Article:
Barth is talking about grace being both invitation and imperative, e.g.: Jesus calls us to follow. He goes on to discuss the responsibility of a human response to the grace of God, on the grounds of the Sermon on the mount and its close, affirming relationship with the Ten Commandments.

Ethics & morality as far as the biblical witness goes is grateful obedience; it is at its heart relational; it is lived out response to grace; to what has been done by the God who chooses to be for us. God commits to us, we are not only given the freedom to follow, but are commanded to do so.

It is not an idea that can be misconstrued by humanity and turned into a universal human principle and as such become a puffed up toxic human achievement empty of God.


Source:

Barth, K. 1942 The Command As The Decision Of God; The Definiteness of the Divine Decision, CD 2/2 The Doctrine of God, Hendrickson Publishers

Landed on this quote this morning. Kinda made me smile on the inside.

 

Barth Quote p211 CDII_2

 

Have a great week.

GVL Barth Quote CD II_I p_444Written not long after the beginning of World War II, Barth’s statement, ‘that every genuine proclamation of the Christian faith is a force disturbing to, even destructive of, the advance of religion’, has clout.

Natural Theology is on Barth’s radar. In part because of nominalism and how it was used to subsume Christians into National Socialism. Natural Theology was a slippery slope, that fed into the notion that the Führer knows best; that those in the Fatherland (State) who showed allegiance to anyone other than the Führer were traitors; or worse, heretics.

There could only be ‘Mien Kampf’, the Führer and his prophets. This is different to the sole claim and uniqueness of God,  ‘attested by God, in His revelation [Covenant and Jesus Christ] by prophets and apostles. This means that all so-called or would-be deities and divinities apart from Him lose their character as gods. The faith and worship offered to them cannot be taken seriously. They fade away as idols and nonentities. And so God’s freedom, majesty and sovereignty shine out in His uniqueness […] The decision is reached that this God who chooses us is God alone, and that all other so-called or would-be gods are not what they claim to be.’ (Barth, p.443)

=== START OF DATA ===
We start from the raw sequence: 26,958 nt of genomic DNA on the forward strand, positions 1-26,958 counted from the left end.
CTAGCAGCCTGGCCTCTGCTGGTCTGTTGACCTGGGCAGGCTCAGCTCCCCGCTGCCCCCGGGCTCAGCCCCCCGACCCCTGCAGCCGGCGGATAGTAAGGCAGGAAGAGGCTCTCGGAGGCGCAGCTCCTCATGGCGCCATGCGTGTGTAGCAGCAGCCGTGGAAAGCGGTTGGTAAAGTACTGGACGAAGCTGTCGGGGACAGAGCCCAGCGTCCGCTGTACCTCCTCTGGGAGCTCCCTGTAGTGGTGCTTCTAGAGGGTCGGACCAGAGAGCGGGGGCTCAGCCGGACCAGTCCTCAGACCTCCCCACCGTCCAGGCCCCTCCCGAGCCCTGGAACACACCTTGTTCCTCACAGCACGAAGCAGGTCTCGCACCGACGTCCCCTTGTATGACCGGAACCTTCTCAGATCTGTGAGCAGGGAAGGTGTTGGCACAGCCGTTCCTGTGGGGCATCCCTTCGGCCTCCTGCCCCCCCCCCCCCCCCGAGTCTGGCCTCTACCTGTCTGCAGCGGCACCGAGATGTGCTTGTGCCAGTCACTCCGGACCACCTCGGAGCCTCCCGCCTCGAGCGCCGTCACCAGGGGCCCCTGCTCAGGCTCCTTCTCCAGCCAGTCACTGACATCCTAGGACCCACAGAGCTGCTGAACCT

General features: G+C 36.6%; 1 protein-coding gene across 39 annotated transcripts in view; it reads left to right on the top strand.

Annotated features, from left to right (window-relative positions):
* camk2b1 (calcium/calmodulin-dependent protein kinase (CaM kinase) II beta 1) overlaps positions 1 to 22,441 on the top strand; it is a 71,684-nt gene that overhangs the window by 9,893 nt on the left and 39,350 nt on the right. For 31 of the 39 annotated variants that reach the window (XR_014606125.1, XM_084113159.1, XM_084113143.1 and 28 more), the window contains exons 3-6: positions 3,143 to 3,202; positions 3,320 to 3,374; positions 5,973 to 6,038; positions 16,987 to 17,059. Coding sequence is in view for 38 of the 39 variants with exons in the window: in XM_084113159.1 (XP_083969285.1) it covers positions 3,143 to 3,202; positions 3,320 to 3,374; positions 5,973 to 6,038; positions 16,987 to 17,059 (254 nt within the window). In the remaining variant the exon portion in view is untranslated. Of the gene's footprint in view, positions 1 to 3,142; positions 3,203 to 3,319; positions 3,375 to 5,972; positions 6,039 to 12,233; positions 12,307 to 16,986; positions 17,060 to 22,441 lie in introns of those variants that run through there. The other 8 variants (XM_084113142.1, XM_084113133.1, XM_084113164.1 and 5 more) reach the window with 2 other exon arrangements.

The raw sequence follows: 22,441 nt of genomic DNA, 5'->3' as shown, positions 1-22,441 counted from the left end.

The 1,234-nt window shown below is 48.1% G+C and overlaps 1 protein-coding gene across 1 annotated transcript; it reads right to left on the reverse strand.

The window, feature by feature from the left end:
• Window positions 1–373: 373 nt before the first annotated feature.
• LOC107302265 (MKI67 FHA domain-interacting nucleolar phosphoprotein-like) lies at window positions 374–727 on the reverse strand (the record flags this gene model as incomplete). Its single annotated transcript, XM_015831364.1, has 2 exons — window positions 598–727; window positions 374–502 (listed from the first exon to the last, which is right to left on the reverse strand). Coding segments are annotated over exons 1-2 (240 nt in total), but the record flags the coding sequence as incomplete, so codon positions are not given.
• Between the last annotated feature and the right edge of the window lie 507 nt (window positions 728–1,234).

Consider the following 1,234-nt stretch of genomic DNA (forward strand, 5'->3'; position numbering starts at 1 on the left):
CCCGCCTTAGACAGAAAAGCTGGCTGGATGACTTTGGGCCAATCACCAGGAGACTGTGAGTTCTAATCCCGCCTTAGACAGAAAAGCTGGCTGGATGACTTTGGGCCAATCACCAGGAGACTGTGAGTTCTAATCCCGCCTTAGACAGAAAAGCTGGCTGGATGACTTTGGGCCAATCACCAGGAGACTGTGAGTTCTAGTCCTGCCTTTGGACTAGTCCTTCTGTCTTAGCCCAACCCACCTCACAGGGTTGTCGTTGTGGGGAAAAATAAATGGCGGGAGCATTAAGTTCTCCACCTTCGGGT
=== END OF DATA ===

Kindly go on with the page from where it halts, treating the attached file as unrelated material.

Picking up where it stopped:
Present in this section is a direct reference to Barth’s historical context. It might be pessimistic to suggest a connection between his time and our own, but I don’t consider it a stretch.

‘It was no mere fabrication when the Early Church was accused by the world around it of atheism, and it would have been wiser for its apologists not to have defended themselves so keenly against this charge.
There is a real basis for the feeling, current to this day, that every genuine proclamation of the Christian faith is a force disturbing to, even destructive of, the advance of religion, its life and richness and peace.
It is bound to be so.
Olympus and Valhalla decrease in population when the message of the God who is the one and only God is really known and believed. The figures of every religious culture are necessarily secularised and recede. They can keep themselves alive only as ideas, symbols and ghosts, and finally as comic figures. And in the end even in this form they sink into oblivion.
No sentence is more dangerous or revolutionary than that God is One and there is no other like Him.